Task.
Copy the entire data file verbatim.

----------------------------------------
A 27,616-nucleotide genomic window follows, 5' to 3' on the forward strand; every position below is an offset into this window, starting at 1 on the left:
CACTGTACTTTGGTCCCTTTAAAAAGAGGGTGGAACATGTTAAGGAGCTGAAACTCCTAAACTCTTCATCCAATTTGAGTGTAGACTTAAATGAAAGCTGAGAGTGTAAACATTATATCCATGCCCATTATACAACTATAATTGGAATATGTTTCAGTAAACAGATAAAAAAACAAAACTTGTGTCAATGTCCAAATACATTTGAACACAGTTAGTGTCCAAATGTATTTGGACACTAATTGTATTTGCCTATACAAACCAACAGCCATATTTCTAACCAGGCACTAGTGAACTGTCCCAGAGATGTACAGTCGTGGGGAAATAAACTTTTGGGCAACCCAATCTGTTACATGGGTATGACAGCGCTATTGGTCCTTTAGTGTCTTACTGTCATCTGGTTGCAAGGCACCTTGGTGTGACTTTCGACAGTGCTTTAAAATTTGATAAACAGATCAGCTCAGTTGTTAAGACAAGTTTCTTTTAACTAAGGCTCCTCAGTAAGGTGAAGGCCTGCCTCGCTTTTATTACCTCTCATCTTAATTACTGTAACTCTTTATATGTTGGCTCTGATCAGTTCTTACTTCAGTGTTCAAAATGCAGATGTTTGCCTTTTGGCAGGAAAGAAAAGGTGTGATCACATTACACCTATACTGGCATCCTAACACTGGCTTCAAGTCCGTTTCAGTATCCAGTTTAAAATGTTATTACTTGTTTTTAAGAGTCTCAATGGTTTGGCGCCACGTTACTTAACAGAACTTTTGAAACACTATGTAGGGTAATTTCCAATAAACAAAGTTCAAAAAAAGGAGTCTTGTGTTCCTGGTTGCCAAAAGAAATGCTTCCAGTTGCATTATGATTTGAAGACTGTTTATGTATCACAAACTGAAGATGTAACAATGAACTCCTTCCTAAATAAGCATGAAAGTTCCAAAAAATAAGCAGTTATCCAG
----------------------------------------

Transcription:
A 27,616-nucleotide genomic window follows, 5' to 3' on the forward strand; every position below is an offset into this window, starting at 1 on the left:
CACTGTACTTTGGTCCCTTTAAAAAGAGGGTGGAACATGTTAAGGAGCTGAAACTCCTAAACTCTTCATCCAATTTGAGTGTAGACTTAAATGAAAGCTGAGAGTGTAAACATTATATCCATGCCCATTATACAACTATAATTGGAATATGTTTCAGTAAACAGATAAAAAAACAAAACTTGTGTCAATGTCCAAATACATTTGAACACAGTTAGTGTCCAAATGTATTTGGACACTAATTGTATTTGCCTATACAAACCAACAGCCATATTTCTAACCAGGCACTAGTGAACTGTCCCAGAGATGTACAGTCGTGGGGAAATAAACTTTTGGGCAACCCAATCTGTTACATGGGTATGACAGCGCTATTGGTCCTTTAGTGTCTTACTGTCATCTGGTTGCAAGGCACCTTGGTGTGACTTTCGACAGTGCTTTAAAATTTGATAAACAGATCAGCTCAGTTGTTAAGACAAGTTTCTTTTAACTAAGGCTCCTCAGTAAGGTGAAGGCCTGCCTCGCTTTTATTACCTCTCATCTTAATTACTGTAACTCTTTATATGTTGGCTCTGATCAGTTCTTACTTCAGTGTTCAAAATGCAGATGTTTGCCTTTTGGCAGGAAAGAAAAGGTGTGATCACATTACACCTATACTGGCATCCTAACACTGGCTTCAAGTCCGTTTCAGTATCCAGTTTAAAATGTTATTACTTGTTTTTAAGAGTCTCAATGGTTTGGCGCCACGTTACTTAACAGAACTTTTGAAACACTATGTAGGGTAATTTCCAATAAACAAAGTTCAAAAAAAGGAGTCTTGTGTTCCTGGTTGCCAAAAGAAATGCTTCCAGTTGCATTATGATTTGAAGACTGTTTATGTATCACAAACTGAAGATGTAACAATGAACTCCTTCCTAAATAAGCATGAAAGTTCCAAAAAATAAGCAGTTATCCAG